BTW, I don’t think it’s necessary to have a drive letter assigned to the volume to manage its SR/PV space. At least it wasn’t in XP; I will be surprised if they removed it in Vista. For example on your system you could create a C:\Music+TV folder then go into Disk Manager and tell it to mount the drive you currently have as E: on that folder. This is extremely handy if you are going the other way–migrating data off the C drive to another volume–since any programs that depend on the original path will continue to work without changes.

  6. Doing so now! I’ll have a post on my own blog about how it all goes.

    Dave: I agree — I think sometimes Microsoft cuts out the interface to a feature out of the misguided sense that they don’t want to “confuse” the user. All this seems to do is alienate the expert users who enjoy having that kind of feature handy, wherever it may be. Also, where in the Registry do I go to exclude files (or even whole directories) from the backup process? I’d definitely like to hear more about that.

  7. Ergh, sorry. Dave was talking about excluding shadow copies, not files handled by the backup program. I read too fast.

  8. And double drat. Installing the Shadow Copy Client in Vista Home Basic doesn’t seem to have done anything at all — still no Shadow Copy GUI in Explorer.

    I’m still convinced there must be a way to get at the shadow copy repository through a third-party tool or even a script. The APIs are presumably all there…

  9. Serdar, the link I gave above describes the FilesNotToSnapshot registry key, which can exclude particular files. However, it has warning that “excluding files may slow down shadow copy creation.”

    That page is inside the developer documentation for the VSS APIs; you can see the other docs by navigating the tree on the left. Usually I am happy with the level of Microsoft developer docs, but this whole section seems pretty bad. I could not follow the docs well enough to figure out how to use these APIs to restore a single file similar to Previous Versions. I am pretty sure these were added in the past month or so; maybe revisions are coming.

  10. I was trying to page through it myself and a lot of the pages simply didn’t come up at all. So it sounds like this stuff is being written and added as we speak. That said, I’ll bookmark it and come back to it, so if there’s a way to use a piece of VBScript to enumerate a file’s shadow copies and then restore them, that would make for a nifty utility.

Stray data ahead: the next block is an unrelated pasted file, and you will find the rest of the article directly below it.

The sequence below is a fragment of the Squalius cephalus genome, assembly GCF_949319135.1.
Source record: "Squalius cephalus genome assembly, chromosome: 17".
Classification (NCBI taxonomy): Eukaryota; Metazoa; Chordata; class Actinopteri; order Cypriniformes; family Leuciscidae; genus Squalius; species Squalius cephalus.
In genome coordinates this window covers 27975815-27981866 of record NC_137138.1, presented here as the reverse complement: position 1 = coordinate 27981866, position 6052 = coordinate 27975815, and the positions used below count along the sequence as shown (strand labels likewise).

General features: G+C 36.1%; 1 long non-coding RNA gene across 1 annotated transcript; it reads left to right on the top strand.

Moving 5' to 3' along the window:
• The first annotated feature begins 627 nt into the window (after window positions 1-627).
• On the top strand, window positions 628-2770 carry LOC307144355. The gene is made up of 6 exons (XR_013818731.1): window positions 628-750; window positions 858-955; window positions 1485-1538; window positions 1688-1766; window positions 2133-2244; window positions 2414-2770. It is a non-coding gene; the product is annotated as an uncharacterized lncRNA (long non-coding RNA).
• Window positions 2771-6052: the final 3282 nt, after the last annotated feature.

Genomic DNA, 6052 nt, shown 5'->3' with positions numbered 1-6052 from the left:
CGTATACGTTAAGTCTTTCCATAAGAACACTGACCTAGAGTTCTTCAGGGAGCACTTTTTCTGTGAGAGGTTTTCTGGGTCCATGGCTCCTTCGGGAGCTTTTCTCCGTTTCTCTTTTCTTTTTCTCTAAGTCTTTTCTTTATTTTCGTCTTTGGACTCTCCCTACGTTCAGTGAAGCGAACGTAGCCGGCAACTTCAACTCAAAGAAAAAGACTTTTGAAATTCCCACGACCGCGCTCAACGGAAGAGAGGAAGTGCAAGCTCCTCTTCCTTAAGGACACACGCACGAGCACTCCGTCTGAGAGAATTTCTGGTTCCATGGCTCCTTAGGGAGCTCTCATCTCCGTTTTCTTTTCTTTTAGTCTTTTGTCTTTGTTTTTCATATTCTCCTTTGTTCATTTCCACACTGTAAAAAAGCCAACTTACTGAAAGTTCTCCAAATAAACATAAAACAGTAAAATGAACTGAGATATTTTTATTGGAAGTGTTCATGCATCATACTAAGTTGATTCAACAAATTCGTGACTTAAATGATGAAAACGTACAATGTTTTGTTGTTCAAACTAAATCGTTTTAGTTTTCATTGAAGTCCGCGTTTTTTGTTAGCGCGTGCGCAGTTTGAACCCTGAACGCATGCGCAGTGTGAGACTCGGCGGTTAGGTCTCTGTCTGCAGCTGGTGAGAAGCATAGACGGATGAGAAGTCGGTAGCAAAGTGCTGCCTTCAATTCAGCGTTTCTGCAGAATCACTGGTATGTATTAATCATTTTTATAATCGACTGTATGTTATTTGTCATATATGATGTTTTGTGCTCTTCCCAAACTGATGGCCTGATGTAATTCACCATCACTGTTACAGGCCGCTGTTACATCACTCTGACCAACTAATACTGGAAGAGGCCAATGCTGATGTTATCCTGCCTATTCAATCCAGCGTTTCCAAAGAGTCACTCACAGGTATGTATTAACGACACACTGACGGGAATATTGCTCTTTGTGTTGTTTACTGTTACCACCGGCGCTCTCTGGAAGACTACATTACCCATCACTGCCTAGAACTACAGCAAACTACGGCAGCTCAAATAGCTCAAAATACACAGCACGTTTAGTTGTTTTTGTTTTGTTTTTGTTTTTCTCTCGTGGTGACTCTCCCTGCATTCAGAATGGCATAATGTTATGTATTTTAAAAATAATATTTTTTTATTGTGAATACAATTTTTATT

11. “15% of HD space and CPU cycles”

    Ed, sorry that line was misleading. I never had the idea it took 15% of CPU cycles. Only HD.

  12. Dave,

    “The most expedient way to exclude large swaths of files is to reformat/repartition the drive as you suggested.”

    With Vista, it’s actually quite simple and nondestructive. You shrink the main volume and use the free space to create a new one. Abby won’t do it, but her computer-savvy kid might.

  13. You shrink the main volume and use the free space to create a new one.

    That’s a Cliff Notes outline; the plot is a lot thicker than that.

    Disk Manager can’t shrink below the first used block of data, which can be pretty high up even on a recently defragged system. On my Acer notebook DM was willing to give back 15GB, but there was 55GB free. And I haven’t even used this system much since taking it out of the box!

    DM’s shrink dialog indicates (in its own Delphic way) that SR/PV backups may be one of the things preventing the shrink. If I was intent on shrinking more, I’d need to disable SR/PV in Control Panel, System, System Protection. I didn’t do that in my case, because I’m still experimenting with that data and didn’t want to start from scratch.

    But there’s one other problem. The standard automatic defrag doesn’t make any strong effort to coalesce files towards the front of the volume. It will even leave large files fragmented if the chunks are big enough. As a result, DM can’t shrink. I’d have to get to an Admin command prompt (type “cmd” into the pearl and Ctrl-Shift-Enter) and type “defrag -w -a” to run a defrag that does as much as it can to pack down the files.

    I am still a Vista novice just starting to dig; I’m trying to keep notes on all this before the “That’s just the way Vista works” callouses form on my perceptions. It’s clear to me that for every XP tip or utility Microsoft obsoleted with Vista features, they have created two more tips or utilities that are needed to use Vista effectively.

  14. Why not use any former Windows version (NOT VISTA) with the free version of the BOS -backup proxy server- solution? Keep all the versions you wish, recover deleted files, use some great additional features, and be happy!